Out of the Vinyl Deeps: Ellen Willis on Rock Music

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Product Details

Price
$22.95
Publisher
University of Minnesota Press
Publish Date
Pages
232
Dimensions
6.16 X 9.27 X 0.64 inches | 0.85 pounds
Language
English
Type
Paperback
EAN/UPC
9780816672837

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About the Author

Ellen Willis (1941-2006) was a groundbreaking radical leftist writer and thinker whose true loves were rock music, feminism, pleasure, and freedom. She was the first pop music critic for the New Yorker and an editor and columnist at the Village Voice. She wrote for numerous publications, including Rolling Stone, the New York Times, the Nation, and Dissent. She was the founder of the Cultural Reporting and Criticism Program at New York University, and she published three books of essays, Beginning to See the Light, No More Nice Girls, and Don't Think, Smile!Nona Willis Aronowitz has written about women, sex, music, technology, film, and youth culture for publications such as the Nation, the New York Observer, the Village Voice, and Salon. She is coauthor of Girldrive: Criss-crossing America, Redefining Feminism. Sasha Frere-Jones is a musician and writer from New York. He is a staff writer for the New Yorker and a member of the bands Ui and Calvinist. Daphne Carr lives and writes in New York City. She is editor of the Best Music Writing series. Evie Nagy is an associate editor at Billboard Magazine.

Reviews

"Finally, Willis's game-changing music writing is available in one place. It is like unearthing the holy grail of rock criticism!" --Kathleen Hanna


"A pleasure to read and a crucial challenge when truly considered, Willis's essays on rock, freedom, sex, and dancing in your bedroom continue to teach me every time I return to them." --Ann Powers


"Here, [Ellen Willis's] witty, cerebral essays finally get the compilation they deserve. She grapples with voices who inspired her . . . and relates feminism to music in revelatory ways. Vinyl Deeps is the testament of a crucial voice. At a time when rock clichรฉs were still being invented, Willis was already leaving them behind." --Rob Sheffield, Rolling Stone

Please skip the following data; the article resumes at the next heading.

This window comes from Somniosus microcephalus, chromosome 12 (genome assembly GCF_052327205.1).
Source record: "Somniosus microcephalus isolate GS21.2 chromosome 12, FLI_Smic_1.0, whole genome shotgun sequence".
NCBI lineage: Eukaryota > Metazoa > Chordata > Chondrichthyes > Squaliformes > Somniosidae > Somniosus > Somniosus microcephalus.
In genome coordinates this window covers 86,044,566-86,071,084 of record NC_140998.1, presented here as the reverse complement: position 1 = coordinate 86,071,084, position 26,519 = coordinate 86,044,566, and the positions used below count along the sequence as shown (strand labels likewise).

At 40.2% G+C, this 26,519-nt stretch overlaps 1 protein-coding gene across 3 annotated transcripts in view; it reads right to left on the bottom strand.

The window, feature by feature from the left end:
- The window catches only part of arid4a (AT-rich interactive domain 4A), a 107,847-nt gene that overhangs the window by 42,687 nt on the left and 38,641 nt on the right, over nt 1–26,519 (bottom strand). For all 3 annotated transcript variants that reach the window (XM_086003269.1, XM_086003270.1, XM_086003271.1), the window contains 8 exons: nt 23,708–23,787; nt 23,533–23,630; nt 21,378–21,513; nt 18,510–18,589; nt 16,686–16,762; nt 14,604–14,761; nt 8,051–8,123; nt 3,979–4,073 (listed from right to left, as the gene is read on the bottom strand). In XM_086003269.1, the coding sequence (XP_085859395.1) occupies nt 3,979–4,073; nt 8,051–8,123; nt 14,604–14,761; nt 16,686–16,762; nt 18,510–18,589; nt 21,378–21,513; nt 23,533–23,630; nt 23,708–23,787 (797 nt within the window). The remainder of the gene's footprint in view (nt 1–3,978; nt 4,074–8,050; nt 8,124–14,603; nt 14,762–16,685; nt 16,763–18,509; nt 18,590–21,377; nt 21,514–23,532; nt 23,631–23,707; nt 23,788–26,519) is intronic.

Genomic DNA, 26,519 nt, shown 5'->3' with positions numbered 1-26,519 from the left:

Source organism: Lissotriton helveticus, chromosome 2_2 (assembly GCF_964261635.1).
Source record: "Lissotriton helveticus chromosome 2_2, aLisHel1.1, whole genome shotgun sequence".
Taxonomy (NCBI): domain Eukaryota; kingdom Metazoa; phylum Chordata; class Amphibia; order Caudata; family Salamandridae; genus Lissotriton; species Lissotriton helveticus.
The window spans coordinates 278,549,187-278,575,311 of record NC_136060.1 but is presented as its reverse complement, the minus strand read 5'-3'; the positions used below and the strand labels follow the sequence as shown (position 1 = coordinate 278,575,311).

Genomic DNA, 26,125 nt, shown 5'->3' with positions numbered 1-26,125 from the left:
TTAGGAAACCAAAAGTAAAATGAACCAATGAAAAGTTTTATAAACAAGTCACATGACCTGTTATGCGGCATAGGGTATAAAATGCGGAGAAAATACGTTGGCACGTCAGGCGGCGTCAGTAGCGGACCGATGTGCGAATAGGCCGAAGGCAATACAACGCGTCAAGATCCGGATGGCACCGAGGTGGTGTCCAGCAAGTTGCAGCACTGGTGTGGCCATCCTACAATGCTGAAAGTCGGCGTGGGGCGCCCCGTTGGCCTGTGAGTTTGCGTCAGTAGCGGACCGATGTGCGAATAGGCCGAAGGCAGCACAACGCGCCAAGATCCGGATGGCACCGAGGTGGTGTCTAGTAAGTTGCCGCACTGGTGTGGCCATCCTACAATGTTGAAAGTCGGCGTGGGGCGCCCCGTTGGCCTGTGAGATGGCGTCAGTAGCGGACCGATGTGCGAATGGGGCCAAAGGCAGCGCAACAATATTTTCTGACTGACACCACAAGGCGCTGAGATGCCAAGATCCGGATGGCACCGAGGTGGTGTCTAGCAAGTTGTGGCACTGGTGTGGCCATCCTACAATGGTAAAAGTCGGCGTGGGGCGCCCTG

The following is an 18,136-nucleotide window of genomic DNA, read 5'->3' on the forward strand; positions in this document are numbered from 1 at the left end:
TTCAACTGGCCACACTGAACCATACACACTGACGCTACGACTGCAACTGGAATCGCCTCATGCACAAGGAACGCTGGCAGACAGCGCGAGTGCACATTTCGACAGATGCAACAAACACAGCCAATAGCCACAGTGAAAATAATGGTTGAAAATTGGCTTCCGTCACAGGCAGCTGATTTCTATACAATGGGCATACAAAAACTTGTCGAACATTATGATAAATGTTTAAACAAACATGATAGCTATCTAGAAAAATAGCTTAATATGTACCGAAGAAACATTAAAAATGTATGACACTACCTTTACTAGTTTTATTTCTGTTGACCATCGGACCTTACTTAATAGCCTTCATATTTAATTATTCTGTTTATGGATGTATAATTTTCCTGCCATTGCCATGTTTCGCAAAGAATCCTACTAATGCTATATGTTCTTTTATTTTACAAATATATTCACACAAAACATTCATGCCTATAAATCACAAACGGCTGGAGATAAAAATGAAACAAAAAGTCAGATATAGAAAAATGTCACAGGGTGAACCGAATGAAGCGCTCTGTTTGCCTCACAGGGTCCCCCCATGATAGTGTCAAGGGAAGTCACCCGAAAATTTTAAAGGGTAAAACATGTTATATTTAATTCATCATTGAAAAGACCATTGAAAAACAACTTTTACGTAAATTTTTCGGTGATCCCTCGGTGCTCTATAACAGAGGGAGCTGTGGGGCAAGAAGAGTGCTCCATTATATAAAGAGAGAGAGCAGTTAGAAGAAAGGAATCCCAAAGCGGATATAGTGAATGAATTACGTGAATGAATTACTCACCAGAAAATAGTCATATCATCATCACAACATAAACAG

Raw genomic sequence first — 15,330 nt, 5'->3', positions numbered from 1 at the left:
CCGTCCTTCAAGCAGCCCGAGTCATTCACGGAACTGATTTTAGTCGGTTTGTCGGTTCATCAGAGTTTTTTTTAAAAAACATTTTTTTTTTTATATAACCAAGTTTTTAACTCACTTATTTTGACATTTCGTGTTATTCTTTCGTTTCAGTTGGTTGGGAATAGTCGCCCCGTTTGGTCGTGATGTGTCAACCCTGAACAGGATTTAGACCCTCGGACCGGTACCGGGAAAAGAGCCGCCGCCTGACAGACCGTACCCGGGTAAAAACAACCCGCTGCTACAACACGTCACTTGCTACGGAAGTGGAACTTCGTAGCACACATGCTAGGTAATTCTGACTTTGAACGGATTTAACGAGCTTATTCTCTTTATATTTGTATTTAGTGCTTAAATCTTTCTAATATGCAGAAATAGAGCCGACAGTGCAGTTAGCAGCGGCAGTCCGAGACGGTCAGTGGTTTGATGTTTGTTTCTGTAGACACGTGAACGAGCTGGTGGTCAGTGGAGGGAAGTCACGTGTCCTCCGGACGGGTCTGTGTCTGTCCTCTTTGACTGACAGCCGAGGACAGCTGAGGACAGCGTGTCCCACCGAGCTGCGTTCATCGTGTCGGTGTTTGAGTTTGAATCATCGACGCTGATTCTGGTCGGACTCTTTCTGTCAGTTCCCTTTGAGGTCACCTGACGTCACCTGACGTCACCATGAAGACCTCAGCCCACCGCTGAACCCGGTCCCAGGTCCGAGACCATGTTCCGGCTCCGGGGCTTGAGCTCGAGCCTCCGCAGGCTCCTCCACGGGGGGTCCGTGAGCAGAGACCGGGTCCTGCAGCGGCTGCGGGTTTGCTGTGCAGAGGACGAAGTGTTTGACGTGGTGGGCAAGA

"Willis's work is crystalline enough that reading each essay takes the reader on a trip back to the era when it originally appeared, but it's a testimony to her intellect and talent that those journeys look completely unlike any hagiography you might stumble across. She cuts through clichรฉs nimbly . . . and the essays vibrate off the page." --Village Voice

"At a time when music was less understood than it is today, Willis appreciated why musicians combined passion and intellect to not only document their time, but also influence movements." --Publishers Weekly, starred review "Out of the Vinyl Deeps should take its place alongside Marcus's Mystery Train and Bangs's Psychotic Reactions and Carburetor Dung as one of the canonical documents of early pop music criticism. Even with her tendency to use big words and big ideas, Willis always knew at heart that music was a gas, gas, gas. She celebrated the seriousness of pleasure and relished the pleasure of thinking seriously. She followed in the footsteps of the New Yorker critics Dorothy Parker and Pauline Kael, and elbowed her way into the men's club of music criticism. Maybe she didn't even realize it was a men's club--Willis seemed fiercely independent that way. Ultimately, Out of the Vinyl Deeps makes you want to do what the best music criticism should: pull out a record and listen to it with new ears." --New York Times "I'd call Ellen Willis the Ida Lupino of music writing, but even that wouldn't say enough about this book's value. Out of the Vinyl Deeps is a time capsule, the publication of which invigorates and illuminates our grasp of the period it covers--but it is also a timeless compendium of clear thinking and fresh, humane, and persuasive prose."--Jonathan Lethem